ST. LOUIS (KTVI) – Voters in the City of St. Louis have made history by electing the first African-American to serve as Circuit Attorney.
She is State Representative Kimberly Gardner, (D), 77th District, and she says her top priority will be to improve the community`s trust in the Circuit Attorney`s office.
Gardner was one of four democratic candidates running for the office, but she walked away with 47 percent of the vote.
Gardner was not the only African-American candidate in the race, but winning will make her the first African-American to ever hold the office.
'To have a prosecutor for the first time ever who actually comes from a community that deals with high rates of crime as well as mistrust in the system sends a message that the office would understand, but at the same time pursue justice fairly for all individuals,' Gardner said.
One way she plans to accomplish building more trust in the office is to change the way cases are handled that involve the use of deadly force by police.
'I think the first thing we need to do is admit we need to have an independent special prosecutor and have like minds come up with a process that`s fair, but I think we have to admit we need special prosecutors in those instances and I think we know the community is calling for it and I support a fair and just process,' she said.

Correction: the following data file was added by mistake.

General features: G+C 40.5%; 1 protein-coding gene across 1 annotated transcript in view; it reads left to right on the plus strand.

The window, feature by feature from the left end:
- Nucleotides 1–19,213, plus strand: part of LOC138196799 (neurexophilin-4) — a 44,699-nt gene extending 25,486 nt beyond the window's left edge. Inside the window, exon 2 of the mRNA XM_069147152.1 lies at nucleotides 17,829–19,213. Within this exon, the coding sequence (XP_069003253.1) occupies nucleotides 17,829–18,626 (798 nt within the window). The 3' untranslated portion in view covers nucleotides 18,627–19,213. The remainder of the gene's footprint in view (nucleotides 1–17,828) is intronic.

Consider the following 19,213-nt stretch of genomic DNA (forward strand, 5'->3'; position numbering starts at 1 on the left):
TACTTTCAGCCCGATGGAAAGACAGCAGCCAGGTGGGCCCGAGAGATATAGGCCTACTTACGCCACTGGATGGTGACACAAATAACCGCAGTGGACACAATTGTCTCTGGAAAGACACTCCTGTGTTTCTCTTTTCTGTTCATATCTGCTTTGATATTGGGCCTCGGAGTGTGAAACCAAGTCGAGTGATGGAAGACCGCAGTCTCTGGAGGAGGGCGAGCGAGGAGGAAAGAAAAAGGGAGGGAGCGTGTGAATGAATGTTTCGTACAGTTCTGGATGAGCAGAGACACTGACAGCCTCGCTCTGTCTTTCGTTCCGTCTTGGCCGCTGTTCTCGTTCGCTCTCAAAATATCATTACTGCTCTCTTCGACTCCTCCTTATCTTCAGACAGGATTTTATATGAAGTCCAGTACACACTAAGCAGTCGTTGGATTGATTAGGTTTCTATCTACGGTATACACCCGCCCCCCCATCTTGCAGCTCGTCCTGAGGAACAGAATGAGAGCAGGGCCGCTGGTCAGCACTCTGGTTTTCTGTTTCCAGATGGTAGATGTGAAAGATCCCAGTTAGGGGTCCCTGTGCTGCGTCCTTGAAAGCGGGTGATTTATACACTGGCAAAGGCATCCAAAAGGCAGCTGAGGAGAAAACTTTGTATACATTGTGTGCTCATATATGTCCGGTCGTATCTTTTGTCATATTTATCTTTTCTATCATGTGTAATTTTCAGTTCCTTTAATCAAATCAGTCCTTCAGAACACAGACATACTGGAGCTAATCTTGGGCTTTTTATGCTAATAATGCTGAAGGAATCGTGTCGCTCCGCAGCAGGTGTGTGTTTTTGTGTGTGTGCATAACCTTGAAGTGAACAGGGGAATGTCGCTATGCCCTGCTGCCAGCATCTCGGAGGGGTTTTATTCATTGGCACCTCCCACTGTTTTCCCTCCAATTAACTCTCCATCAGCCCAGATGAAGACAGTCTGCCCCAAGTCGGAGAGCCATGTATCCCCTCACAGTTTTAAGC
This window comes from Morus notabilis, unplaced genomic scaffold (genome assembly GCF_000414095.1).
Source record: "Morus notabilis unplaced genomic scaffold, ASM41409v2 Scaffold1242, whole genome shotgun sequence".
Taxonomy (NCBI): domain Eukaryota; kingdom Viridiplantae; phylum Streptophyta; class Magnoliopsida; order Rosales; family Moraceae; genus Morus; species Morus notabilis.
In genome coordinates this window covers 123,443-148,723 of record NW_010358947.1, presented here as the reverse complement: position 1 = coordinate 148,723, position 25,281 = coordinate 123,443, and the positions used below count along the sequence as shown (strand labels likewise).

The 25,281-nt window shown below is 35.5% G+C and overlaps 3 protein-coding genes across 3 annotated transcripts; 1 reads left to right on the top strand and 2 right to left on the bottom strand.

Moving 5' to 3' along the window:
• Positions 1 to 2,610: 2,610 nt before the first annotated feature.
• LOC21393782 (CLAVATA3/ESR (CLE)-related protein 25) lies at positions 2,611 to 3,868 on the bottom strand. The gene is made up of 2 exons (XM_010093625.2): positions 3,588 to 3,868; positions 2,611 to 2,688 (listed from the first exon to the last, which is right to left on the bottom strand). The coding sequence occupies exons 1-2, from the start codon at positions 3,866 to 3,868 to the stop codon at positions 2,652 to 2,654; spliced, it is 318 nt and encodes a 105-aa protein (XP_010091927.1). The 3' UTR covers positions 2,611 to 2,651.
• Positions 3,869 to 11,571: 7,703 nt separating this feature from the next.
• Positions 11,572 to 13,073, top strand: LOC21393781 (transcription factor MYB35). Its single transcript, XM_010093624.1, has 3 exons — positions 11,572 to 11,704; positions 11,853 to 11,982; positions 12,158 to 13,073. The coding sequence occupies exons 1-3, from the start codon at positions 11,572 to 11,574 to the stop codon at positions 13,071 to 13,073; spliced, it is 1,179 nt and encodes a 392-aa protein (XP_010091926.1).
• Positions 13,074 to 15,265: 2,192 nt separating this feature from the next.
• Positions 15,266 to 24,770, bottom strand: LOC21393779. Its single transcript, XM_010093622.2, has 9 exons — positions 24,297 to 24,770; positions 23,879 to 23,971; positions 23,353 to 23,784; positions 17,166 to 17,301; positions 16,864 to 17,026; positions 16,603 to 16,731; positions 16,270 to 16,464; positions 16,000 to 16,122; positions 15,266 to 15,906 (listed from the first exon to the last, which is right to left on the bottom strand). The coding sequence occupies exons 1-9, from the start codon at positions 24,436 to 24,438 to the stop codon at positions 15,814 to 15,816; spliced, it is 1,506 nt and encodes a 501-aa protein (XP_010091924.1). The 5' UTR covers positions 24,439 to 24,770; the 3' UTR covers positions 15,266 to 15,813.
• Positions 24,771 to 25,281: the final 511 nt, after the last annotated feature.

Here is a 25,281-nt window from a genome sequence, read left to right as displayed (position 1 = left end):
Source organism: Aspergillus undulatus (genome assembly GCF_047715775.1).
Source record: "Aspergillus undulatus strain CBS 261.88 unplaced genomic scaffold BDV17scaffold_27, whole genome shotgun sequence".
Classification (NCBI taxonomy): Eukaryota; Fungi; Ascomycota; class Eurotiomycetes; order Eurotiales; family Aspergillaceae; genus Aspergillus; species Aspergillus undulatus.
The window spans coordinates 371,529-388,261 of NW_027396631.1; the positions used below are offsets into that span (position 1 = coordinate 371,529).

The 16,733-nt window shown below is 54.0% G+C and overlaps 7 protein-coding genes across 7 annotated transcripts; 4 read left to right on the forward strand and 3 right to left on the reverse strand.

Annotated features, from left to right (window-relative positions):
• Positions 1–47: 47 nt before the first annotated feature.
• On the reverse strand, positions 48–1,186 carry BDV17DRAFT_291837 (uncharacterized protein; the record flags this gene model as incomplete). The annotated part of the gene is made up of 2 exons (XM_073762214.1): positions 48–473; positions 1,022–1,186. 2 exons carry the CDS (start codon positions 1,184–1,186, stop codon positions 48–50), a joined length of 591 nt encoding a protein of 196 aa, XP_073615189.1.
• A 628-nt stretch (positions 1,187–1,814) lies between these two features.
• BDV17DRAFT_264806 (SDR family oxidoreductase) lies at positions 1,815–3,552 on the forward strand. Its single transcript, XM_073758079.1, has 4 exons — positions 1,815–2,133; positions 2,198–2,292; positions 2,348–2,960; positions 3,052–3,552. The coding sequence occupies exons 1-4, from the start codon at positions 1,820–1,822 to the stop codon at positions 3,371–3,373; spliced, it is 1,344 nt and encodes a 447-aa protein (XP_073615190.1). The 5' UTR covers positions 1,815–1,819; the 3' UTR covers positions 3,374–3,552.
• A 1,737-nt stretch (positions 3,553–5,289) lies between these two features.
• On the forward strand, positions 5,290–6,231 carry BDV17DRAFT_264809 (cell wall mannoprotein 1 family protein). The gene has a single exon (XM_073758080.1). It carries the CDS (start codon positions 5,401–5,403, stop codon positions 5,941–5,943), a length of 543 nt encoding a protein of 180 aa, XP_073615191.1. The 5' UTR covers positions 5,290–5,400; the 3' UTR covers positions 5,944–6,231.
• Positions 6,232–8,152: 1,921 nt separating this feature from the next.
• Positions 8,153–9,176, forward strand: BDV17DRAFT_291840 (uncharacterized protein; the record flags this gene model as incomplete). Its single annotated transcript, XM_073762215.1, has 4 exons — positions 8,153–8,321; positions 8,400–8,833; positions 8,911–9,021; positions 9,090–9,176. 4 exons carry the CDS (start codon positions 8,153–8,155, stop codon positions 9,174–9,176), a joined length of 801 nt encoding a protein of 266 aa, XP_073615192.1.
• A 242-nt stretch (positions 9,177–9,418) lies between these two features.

Gardner says she also wants to improve the diversity of the office by recruiting more minorities including Hispanics and Bosnians as well as African-Americans.
As for working with police, Gardner says she and Chief Sam Dotson have met a few times in the past while she was a state representative, but that more work needs to be done to bring the Circuit Attorney`s office and the St. Louis Police Department together to reduce crime.
'We have to build that relationship, and I look forward to doing that, but it is a two way relationship, it is not just a one way relationship to work together and move the city forward together,' Gardner said.
She adds if more people trust the Circuit Attorney`s Office, more witnesses may start coming forward to help put more criminals in prison.
Strictly speaking, Gardner still has to win the general election in November before she officially has the job, but she will be running unopposed and the St. Louis Board of Elections says it is too late for anyone else to file.